No wonder this happened, as it turned out Facebook had harvested data from hundreds of millions of people across the world to profile and target them with misinformation and political messages, without their knowledge or consent.
The damage may be irreparable. It may well be that we’ll end up coining the expression “a Facebook moment” to describe what happens when a company loses its key asset in the digital age: user trust.
The more we use and rely on data to improve our operations, the more our businesses depend on our users allowing us to gather and analyse the information they provide.
This is also a huge opportunity for traditional companies who are only on the early stage of their data journeys. Like our Principal Consultant Lasse Girs argues so poignantly in his blog post: “While “old organizations” have a long way to transform their cultural habits to become data-driven, they should also maintain their integrity and ensure their data-drive is not in conflict with their values. For example, organizations that value their customers over everything else should have no ethical dilemmas in deciding what customer data to collect and not collect. These ethical choices can make them stand out in this current era of digital and data confusion, and can be a significant competitive edge over organizations for whom data is an asset and customers are (only) data suppliers.”
To help our current and future customers navigate these challenges is one reason we at Solita wanted to research and publish a report on the ethical challenges of using AI in business and society.
We are keen to lead the conversation around the topic, since the technology industry – and all other industries – can ill afford another Facebook moment. We’ve already seen for example a case in Finland where a financial institution, Svea misused data to determine eligibility for credit. It’s in everybody’s interest that there won’t be more.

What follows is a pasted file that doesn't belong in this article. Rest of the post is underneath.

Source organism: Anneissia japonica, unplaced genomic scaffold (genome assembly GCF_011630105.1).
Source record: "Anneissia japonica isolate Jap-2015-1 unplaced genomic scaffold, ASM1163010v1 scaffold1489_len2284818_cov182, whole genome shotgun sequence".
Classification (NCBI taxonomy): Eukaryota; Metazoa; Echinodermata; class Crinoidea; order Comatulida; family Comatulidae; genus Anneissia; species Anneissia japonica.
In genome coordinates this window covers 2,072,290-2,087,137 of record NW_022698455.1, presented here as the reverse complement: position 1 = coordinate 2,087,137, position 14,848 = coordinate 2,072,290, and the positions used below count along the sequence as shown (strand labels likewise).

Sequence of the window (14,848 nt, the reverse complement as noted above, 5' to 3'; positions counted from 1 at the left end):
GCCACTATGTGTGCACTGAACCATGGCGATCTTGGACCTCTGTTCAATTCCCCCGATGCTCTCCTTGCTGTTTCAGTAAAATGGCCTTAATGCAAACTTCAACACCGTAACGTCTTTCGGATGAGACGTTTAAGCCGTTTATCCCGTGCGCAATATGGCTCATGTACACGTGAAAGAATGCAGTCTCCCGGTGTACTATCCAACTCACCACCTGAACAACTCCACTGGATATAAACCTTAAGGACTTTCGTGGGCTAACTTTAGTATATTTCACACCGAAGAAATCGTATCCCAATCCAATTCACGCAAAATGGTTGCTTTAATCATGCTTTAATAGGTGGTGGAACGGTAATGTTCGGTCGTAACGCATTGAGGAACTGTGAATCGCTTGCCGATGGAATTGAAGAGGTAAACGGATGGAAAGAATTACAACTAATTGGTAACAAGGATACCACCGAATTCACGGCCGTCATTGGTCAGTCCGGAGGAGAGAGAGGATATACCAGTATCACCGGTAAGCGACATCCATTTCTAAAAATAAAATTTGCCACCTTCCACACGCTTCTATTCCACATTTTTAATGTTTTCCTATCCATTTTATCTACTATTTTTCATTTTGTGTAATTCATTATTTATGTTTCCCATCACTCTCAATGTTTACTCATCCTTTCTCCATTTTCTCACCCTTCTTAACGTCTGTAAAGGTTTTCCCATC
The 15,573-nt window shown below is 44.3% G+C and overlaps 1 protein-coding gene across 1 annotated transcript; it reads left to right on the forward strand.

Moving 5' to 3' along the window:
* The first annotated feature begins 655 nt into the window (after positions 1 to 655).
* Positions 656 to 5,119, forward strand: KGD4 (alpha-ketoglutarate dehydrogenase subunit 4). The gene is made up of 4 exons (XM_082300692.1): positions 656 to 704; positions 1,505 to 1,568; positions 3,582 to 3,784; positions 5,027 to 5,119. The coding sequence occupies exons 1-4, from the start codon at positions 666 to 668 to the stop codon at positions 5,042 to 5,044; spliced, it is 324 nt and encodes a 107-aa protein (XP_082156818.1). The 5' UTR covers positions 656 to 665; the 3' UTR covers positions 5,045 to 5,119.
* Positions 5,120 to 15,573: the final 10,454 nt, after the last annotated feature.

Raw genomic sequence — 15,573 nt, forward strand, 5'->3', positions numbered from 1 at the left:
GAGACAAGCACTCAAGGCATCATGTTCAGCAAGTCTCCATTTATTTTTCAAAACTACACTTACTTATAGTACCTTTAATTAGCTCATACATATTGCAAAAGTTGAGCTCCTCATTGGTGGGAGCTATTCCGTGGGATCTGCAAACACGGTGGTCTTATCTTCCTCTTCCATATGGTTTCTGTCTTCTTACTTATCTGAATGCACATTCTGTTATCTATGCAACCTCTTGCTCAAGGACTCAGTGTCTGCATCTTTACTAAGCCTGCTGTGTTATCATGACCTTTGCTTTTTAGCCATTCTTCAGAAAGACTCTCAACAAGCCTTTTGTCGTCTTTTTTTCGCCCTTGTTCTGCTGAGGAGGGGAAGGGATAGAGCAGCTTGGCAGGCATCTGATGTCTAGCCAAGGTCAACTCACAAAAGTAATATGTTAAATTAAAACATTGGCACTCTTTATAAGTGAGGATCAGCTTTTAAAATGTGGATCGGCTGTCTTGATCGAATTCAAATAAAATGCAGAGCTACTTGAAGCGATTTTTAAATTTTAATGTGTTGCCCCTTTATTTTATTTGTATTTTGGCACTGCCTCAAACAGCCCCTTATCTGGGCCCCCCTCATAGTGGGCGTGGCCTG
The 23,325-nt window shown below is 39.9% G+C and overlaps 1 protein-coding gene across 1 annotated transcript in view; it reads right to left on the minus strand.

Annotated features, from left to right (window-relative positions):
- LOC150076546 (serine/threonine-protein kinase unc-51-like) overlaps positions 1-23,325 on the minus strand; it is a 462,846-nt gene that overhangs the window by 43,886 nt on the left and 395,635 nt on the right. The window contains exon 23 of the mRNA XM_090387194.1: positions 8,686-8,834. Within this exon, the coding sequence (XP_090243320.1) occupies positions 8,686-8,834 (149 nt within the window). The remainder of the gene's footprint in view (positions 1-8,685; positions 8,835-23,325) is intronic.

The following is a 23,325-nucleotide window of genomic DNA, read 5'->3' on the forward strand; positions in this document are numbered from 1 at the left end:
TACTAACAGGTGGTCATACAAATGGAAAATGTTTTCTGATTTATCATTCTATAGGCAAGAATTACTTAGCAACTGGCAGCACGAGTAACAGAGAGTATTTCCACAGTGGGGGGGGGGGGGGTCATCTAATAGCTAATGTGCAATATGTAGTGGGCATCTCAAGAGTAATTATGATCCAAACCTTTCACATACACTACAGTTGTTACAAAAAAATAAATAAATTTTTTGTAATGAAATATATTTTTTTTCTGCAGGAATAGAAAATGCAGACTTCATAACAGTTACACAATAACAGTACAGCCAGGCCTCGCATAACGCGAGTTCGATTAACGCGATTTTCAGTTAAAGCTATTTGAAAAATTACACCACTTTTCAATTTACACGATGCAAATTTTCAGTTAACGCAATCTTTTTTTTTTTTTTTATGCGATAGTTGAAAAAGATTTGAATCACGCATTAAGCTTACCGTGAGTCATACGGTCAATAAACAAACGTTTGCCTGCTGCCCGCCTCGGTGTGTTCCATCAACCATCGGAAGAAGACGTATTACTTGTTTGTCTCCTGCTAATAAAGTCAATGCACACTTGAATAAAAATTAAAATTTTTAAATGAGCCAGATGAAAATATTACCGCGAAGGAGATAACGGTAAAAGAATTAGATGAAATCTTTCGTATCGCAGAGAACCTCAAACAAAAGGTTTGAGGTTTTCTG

In this discussion we first need to understand that AI (which we define broadly to encompass computer programs that have been realised through the use of machine learning and other related data operations) is not “just a tool”, as has been naively argued by some. The use of automated decision making will have a broad impact on the way we live, and either we as business people and technologists self-regulate – or face the risk of losing customer trust and ending up with broad, stifling regulation.
To quote a popular science fiction classic, Jurassic Park: “Yeah, but your scientists were so preoccupied with whether or not they could, they didn’t stop to think if they should.”
My colleague, our Head of AI Jani Turunen sums up in the foreword of the report how we at Solita approach these challenges with a broader than “just engineering” mindset: “we do a lot of work helping our customers gain value from the use of artificial intelligence, and we have realised that when human data comes into play, we immediately face difficult questions around automating decision making. If we help our customers build an AI-based medical device, how does its use change the familiar scenario of a doctor telling a patient how things are with her health? How do patients feel about getting advice from a machine? Is the advice more or less trustworthy when a machine gives it? Can the advice be better coming from a machine? What does better advice mean in this context, better for whom and what exactly does the AI algorithm optimise?”
We hope the report helps you start considering the opportunities arising from AI technologies for your business, and the society at large, but also helps you avoid a Facebook moment. If you want to continue the discussion with us, please reach out and let’s set up a meeting!